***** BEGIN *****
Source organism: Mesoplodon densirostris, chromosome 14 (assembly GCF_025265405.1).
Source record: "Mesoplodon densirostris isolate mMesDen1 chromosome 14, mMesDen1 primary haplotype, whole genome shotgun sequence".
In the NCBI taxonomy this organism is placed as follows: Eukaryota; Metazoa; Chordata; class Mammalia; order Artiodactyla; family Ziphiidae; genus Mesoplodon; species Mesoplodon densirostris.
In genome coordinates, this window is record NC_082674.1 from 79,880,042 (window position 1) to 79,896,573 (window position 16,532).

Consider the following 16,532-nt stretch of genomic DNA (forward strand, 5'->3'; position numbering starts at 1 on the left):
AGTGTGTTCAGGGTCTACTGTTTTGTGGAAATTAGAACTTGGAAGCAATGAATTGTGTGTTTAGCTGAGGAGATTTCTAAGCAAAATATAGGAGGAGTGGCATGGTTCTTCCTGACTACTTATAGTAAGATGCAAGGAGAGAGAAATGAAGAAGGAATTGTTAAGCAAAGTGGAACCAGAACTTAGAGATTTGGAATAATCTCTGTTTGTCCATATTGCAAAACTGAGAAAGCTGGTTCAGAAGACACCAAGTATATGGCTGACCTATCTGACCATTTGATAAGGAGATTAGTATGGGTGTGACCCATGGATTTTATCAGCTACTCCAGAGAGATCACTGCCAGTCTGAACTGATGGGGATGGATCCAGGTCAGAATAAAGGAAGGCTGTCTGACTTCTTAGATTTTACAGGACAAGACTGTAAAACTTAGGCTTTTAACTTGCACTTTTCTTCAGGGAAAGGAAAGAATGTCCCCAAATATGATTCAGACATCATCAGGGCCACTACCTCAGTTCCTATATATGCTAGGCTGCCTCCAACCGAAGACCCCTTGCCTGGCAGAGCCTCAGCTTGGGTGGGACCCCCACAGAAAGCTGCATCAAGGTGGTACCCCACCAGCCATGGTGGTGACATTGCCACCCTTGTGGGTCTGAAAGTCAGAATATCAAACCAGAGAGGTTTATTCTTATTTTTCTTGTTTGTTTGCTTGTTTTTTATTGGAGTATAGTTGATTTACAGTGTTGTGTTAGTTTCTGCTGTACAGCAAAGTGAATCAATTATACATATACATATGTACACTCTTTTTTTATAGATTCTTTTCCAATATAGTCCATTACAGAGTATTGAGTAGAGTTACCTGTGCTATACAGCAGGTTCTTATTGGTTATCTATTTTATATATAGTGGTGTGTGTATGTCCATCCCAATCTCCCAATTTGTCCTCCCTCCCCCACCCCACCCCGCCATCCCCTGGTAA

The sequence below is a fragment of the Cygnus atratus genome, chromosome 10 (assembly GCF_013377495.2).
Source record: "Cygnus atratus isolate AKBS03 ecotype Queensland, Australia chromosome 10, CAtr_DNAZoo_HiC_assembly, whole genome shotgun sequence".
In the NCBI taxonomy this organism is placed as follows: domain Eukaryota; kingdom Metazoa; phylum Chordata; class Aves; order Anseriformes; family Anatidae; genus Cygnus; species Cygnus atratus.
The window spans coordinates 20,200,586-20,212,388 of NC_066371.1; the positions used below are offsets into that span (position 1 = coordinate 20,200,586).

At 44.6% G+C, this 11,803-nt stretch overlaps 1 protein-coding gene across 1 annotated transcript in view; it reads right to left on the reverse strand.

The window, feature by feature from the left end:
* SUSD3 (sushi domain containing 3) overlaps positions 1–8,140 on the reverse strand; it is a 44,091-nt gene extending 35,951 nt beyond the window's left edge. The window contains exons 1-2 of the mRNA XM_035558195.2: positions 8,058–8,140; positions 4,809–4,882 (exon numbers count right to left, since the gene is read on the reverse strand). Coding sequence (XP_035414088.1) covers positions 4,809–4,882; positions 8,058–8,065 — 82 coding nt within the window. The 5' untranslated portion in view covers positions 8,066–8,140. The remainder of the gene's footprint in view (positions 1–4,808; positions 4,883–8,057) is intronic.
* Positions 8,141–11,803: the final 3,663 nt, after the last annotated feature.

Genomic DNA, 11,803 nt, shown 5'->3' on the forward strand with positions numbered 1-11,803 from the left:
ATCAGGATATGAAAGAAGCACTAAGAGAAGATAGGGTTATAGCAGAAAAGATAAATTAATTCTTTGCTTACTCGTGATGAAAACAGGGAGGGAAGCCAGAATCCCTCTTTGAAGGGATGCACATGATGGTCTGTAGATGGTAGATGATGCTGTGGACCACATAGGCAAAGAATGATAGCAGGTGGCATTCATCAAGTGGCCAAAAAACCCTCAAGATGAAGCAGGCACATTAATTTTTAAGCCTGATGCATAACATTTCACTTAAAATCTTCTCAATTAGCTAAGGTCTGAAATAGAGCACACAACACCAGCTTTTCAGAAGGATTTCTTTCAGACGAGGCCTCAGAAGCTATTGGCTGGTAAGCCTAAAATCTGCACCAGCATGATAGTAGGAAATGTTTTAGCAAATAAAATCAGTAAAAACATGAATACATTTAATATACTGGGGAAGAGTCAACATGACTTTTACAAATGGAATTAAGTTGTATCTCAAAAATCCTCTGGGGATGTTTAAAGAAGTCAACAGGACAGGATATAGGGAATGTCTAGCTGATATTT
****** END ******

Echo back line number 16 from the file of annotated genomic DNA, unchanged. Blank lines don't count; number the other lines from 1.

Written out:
ATCAGGATATGAAAGAAGCACTAAGAGAAGATAGGGTTATAGCAGAAAAGATAAATTAATTCTTTGCTTACTCGTGATGAAAACAGGGAGGGAAGCCAGAATCCCTCTTTGAAGGGATGCACATGATGGTCTGTAGATGGTAGATGATGCTGTGGACCACATAGGCAAAGAATGATAGCAGGTGGCATTCATCAAGTGGCCAAAAAACCCTCAAGATGAAGCAGGCACATTAATTTTTAAGCCTGATGCATAACATTTCACTTAAAATCTTCTCAATTAGCTAAGGTCTGAAATAGAGCACACAACACCAGCTTTTCAGAAGGATTTCTTTCAGACGAGGCCTCAGAAGCTATTGGCTGGTAAGCCTAAAATCTGCACCAGCATGATAGTAGGAAATGTTTTAGCAAATAAAATCAGTAAAAACATGAATACATTTAATATACTGGGGAAGAGTCAACATGACTTTTACAAATGGAATTAAGTTGTATCTCAAAAATCCTCTGGGGATGTTTAAAGAAGTCAACAGGACAGGATATAGGGAATGTCTAGCTGATATTT